“Good Health” and Christian Reasonableness
THE apostle Paul wrote to Christians in ancient Philippi: “Let your reasonableness become known to all men.” He thus encouraged them, and all Christians since, to manifest a spirit of moderation and intelligent balance.—Philippians 4:5.
We need reasonableness when it comes to our health. For example, we need to avoid overindulgence or extremes in what we eat, and we should get adequate exercise and rest. Our attitude toward treatments should likewise be based on reason, reflecting care that we do not get caught up emotionally in some health fad. Reasonableness is also needed in balancing our spiritual health and our physical health; we need to “make sure of the more important things” so that health concerns do not push God’s kingdom into second place.—Philippians 1:10.
Selectivity as to Treatment
In deciding on medical or health matters, it is good to appreciate that even these matters can be influenced by popularity or fads. You may be able to recall treatments that once were popular but now are viewed quite differently. Do you remember when doctors used X rays for acne, removed children’s tonsils for minor reasons or prescribed the new sulfa drugs or penicillin for almost any infection? Things have changed. Though these therapies might be appropriate in some cases, experience and research have revealed some undesirable side effects or indicated that they should be employed quite selectively.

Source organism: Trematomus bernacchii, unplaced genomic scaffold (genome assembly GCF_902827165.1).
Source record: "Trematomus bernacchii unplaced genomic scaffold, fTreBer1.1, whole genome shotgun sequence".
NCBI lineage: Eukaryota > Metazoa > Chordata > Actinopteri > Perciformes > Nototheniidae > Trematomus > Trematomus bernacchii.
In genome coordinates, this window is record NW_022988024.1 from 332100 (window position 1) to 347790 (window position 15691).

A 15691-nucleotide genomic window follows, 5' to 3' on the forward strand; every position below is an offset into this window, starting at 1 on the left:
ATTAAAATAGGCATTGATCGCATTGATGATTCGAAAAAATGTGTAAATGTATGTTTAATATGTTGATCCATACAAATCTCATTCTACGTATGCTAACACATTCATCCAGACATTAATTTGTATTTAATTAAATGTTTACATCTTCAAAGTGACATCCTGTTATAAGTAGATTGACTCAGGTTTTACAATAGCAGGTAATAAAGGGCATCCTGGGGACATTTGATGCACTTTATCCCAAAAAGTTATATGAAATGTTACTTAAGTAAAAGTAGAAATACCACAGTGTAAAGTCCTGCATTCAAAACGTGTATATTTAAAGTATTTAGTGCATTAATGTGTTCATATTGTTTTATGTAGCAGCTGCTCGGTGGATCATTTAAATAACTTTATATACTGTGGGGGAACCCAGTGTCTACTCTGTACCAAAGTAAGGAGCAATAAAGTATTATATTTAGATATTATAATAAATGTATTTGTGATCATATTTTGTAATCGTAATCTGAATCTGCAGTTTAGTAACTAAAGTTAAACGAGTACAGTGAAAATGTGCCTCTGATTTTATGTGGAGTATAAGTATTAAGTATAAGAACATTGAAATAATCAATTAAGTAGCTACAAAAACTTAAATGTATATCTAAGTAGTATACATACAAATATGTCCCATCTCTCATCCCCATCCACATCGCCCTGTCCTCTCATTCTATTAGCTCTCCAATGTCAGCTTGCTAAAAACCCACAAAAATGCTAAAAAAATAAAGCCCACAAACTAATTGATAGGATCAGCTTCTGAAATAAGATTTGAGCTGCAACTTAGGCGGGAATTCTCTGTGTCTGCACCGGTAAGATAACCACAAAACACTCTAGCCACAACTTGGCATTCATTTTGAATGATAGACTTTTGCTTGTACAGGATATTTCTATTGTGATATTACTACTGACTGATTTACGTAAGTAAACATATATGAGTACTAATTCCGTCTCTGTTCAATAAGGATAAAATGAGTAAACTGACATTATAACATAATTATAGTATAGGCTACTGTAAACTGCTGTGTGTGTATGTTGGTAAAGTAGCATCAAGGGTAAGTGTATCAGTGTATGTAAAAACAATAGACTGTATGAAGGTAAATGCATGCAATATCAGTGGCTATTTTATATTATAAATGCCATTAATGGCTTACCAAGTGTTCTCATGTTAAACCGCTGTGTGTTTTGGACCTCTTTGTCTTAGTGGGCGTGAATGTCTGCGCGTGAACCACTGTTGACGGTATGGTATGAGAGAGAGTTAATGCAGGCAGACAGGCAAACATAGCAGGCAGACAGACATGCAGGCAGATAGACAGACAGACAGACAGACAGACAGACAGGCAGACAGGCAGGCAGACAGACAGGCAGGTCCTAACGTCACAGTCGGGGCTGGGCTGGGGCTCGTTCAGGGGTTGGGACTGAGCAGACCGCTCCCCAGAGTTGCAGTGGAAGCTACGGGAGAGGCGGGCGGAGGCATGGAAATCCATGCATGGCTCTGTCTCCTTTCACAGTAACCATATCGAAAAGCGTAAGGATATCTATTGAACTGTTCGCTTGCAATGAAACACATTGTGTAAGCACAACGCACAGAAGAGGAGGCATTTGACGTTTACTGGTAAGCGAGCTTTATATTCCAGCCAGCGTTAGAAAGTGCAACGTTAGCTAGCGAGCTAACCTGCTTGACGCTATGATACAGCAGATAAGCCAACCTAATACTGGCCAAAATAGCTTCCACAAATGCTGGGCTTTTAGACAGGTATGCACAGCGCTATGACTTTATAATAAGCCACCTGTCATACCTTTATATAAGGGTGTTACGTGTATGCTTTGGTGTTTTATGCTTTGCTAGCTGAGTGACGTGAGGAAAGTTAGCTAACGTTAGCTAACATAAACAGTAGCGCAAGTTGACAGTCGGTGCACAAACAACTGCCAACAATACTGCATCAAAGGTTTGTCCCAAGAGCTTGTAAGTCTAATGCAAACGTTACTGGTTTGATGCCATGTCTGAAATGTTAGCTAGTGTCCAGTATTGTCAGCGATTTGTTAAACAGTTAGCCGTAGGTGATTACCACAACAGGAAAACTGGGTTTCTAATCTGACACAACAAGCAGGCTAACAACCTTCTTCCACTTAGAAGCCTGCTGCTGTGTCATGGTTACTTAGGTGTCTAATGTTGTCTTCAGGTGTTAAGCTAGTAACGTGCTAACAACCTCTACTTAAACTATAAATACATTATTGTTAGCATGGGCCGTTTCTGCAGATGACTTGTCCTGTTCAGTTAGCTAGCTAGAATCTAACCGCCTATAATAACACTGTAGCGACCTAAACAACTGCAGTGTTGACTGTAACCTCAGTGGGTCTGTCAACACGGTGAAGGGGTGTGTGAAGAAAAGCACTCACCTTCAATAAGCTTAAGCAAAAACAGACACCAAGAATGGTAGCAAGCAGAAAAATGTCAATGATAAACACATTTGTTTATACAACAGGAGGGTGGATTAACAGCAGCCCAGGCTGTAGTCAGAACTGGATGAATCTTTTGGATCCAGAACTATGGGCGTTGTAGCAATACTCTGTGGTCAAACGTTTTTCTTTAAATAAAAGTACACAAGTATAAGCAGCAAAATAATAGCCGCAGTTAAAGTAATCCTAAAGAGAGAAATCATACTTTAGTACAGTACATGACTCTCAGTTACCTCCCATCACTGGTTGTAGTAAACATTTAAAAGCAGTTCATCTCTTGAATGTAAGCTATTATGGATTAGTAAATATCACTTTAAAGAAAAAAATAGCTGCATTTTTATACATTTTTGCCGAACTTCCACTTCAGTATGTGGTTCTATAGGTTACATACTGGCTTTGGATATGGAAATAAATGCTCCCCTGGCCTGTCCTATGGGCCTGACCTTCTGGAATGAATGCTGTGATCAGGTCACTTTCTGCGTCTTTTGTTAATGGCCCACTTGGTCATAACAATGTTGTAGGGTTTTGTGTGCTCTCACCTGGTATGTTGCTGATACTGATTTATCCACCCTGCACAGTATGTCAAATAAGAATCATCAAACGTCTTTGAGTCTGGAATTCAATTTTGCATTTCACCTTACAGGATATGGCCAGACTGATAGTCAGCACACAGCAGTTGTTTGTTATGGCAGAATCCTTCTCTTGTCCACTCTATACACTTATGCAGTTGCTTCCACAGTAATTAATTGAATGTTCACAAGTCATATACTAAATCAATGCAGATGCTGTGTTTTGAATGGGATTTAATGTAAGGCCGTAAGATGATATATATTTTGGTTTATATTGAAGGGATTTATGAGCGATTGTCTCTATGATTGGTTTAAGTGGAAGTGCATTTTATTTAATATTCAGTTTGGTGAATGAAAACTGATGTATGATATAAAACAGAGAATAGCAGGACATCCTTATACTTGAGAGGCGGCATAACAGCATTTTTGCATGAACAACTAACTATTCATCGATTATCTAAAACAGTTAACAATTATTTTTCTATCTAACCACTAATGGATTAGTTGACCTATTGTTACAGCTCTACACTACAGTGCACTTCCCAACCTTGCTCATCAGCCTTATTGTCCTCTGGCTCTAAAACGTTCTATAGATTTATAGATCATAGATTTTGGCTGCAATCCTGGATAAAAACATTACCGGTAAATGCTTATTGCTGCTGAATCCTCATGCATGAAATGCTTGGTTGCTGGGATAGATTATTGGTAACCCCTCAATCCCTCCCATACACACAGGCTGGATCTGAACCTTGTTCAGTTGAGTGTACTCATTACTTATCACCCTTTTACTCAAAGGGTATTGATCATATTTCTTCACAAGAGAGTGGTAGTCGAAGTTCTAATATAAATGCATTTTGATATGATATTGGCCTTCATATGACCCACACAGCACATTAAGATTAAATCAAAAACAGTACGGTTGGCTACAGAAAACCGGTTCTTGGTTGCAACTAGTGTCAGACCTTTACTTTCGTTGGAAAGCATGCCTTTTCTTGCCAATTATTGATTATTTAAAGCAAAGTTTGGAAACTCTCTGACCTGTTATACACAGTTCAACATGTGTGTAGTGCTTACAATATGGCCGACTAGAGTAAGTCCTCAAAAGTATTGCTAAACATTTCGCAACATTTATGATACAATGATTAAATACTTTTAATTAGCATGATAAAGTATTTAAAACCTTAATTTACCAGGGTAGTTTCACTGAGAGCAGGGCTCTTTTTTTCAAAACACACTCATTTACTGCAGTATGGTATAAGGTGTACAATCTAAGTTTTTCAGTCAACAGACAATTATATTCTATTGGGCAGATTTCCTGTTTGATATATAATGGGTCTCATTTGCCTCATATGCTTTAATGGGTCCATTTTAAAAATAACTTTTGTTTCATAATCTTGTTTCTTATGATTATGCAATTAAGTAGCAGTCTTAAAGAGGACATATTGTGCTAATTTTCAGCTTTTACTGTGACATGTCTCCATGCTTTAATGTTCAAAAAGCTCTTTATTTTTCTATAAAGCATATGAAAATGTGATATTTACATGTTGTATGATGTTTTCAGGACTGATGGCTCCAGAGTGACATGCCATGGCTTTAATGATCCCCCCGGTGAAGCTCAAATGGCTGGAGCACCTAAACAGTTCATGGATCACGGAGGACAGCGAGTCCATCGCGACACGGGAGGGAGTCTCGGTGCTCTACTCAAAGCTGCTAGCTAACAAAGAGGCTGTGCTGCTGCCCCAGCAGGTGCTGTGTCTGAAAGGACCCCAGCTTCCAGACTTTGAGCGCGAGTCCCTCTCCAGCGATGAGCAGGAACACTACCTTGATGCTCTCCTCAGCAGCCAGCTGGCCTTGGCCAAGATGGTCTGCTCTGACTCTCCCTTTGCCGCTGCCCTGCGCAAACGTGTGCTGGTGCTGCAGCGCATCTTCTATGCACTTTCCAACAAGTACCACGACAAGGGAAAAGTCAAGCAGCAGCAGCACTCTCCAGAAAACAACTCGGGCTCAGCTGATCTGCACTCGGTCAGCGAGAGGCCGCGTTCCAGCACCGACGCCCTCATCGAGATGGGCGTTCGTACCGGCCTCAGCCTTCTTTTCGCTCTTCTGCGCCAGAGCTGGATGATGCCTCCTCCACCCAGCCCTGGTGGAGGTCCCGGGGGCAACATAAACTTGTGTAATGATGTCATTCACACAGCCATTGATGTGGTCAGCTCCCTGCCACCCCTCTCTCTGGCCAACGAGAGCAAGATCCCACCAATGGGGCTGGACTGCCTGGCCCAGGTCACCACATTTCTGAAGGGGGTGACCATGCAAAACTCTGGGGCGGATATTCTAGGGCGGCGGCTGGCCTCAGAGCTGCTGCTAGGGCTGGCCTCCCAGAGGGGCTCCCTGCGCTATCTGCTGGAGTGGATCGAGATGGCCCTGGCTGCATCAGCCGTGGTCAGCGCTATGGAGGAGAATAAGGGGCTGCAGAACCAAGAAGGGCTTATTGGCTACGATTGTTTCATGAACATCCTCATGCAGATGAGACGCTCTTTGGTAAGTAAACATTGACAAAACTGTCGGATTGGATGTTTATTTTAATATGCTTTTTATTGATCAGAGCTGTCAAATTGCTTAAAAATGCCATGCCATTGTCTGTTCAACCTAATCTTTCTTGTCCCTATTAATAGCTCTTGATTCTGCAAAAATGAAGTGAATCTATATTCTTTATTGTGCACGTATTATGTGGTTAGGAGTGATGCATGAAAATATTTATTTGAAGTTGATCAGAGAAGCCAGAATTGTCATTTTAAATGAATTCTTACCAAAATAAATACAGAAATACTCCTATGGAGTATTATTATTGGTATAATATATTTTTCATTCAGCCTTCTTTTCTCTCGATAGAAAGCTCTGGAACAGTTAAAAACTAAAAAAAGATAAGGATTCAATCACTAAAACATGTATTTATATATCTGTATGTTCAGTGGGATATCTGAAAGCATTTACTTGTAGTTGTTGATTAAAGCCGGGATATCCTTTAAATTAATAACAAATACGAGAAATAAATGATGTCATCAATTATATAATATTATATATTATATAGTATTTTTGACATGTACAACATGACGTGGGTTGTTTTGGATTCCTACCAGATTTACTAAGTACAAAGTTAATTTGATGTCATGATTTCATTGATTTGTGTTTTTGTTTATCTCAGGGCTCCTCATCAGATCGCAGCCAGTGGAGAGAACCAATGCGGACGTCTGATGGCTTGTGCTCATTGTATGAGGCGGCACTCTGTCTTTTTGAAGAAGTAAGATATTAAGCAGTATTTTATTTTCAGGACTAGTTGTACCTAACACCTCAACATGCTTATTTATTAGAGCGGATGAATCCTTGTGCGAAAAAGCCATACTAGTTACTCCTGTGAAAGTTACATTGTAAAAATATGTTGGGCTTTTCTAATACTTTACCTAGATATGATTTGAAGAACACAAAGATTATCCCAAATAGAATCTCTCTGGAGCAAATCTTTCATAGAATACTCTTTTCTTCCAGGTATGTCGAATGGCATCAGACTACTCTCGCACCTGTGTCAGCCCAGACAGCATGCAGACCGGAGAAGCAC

If doctors schooled in the “scientific method” and trained to be cautious about new drugs or therapies could be influenced by prevailing opinion, how much easier it might be for laymen to become unbalanced about health fads. And millions have. Often they have taken up some treatment having a limited therapeutic value but that was grossly misused by unqualified persons. Other “cures” that became popular actually were totally ineffective because they were frauds.* They were promoted by men happy to separate sick people from their money. And, of great concern to Christians, some of the popular treatments seem to have involved ‘uncanny powers’ or spiritism, which the Bible condemns.—Isaiah 1:13; Deuteronomy 18:10-12.
‘But,’ some ask, ‘how can I know whether a treatment might be a fraud?’ That can be difficult, for many of the past treatments that virtually everyone now recognizes to have been worthless had scientific-sounding names. And the literature distributed about them offered explanations that some found plausible. Where, then, can we find help?*